Heroes of the Zeroes: Hedwig and the Angry Inch
Heroes of the Zeroes is Nick Rogers’ daily, alphabetical look back at the 365 best films of 2000-2009.
“Hedwig and the Angry Inch”
Today’s mainstream-pop misfits should give due credit to John Cameron Mitchell.
His Hedwig Robinson, a bisexual transgender German immigrant, had a suitcase of hoot-owl wigs and rabid-raccoon makeup, haute couture to make Lady Gaga go wa-wa and onstage sexuality so overt it makes Adam Lambert look like Clay Aiken.
Director/co-writer/star Mitchell’s brainchild stood at the center of 2001’s “Hedwig and the Angry Inch” — a ball of gender confusion, Biblical allegories and Eastern European politics.
One of those would be a tricky subtext for a 90-minute rock opera. But Mitchell and Stephen Trask’s songs married Jim Steinman’s grandeur to the Stooges’ spit and sweat, and the script (adapted from their stage production) deftly and tenderly tackled how music forms identity and independence, but also power and ruin.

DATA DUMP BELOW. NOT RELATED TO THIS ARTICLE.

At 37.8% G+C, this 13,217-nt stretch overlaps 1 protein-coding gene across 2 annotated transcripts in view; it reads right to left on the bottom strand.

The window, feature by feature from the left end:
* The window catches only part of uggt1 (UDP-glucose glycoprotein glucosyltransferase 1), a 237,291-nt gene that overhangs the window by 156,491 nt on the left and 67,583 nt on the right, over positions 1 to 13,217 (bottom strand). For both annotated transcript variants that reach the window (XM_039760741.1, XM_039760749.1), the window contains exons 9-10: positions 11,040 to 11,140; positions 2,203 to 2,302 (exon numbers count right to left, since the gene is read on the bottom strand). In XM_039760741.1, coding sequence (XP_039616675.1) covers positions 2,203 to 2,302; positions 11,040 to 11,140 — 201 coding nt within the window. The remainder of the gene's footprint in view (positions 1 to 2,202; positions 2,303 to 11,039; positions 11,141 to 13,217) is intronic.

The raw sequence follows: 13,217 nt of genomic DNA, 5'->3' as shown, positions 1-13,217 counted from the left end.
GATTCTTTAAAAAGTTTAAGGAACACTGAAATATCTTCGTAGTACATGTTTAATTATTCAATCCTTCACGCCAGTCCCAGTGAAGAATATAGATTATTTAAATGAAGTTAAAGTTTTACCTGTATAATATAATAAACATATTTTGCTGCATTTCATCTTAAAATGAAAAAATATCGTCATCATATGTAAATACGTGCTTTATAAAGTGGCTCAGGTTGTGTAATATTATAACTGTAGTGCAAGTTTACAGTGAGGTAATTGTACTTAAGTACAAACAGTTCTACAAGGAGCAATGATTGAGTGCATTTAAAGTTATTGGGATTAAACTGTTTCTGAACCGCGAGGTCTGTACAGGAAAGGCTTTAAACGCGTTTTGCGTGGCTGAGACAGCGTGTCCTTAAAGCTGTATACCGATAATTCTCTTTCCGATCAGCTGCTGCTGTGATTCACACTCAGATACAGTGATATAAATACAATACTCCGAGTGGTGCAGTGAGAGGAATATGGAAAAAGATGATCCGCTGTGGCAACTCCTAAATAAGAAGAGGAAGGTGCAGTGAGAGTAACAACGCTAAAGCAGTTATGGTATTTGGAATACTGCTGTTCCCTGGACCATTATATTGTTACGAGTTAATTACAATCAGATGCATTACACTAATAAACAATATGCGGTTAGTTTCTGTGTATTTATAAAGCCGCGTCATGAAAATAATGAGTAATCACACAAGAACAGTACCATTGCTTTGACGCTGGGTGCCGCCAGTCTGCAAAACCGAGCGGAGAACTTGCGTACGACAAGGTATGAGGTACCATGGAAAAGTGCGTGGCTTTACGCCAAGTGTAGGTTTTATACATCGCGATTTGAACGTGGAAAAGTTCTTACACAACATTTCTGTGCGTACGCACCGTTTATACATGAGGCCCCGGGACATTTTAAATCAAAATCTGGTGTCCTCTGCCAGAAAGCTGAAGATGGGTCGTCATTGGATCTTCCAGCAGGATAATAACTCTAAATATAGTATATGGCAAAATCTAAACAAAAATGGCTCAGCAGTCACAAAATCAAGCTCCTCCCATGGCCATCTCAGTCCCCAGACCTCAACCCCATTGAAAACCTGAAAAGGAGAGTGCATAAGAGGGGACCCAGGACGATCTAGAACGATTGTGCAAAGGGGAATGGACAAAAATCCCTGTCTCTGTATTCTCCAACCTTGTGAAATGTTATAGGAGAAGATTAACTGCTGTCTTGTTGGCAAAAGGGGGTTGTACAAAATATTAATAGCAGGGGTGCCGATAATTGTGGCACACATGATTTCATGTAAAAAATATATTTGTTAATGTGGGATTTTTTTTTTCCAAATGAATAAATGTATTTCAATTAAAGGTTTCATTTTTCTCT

Hedwig (Mitchell) has penned a plethora of hits … swiped by former lover and current rock god Tommy Gnosis (Michael Pitt). Hedwig recounts the road to America and follows Tommy’s tour to seek proper credit.
“Hedwig” is not without brazen sight gags: a glam Shroud of Turin; gigs behind the salad bars of chain restaurants; and the “Menses Fair’s 9th stage” near a Stonehenge of port-a-potties.
But cut-and-paste animation interludes know the primitive pull of pop ballads (the aching “Wicked Little Town” is “Hedwig’s” own), and Mitchell’s transfixing transsexual performance reveals regret and yearning behind the sass and snarls.
For all its sexual and emotional excesses, “Hedwig” neither set out to shock nor settled for compromise as anything but the Zeroes’ brashest, boldest musical.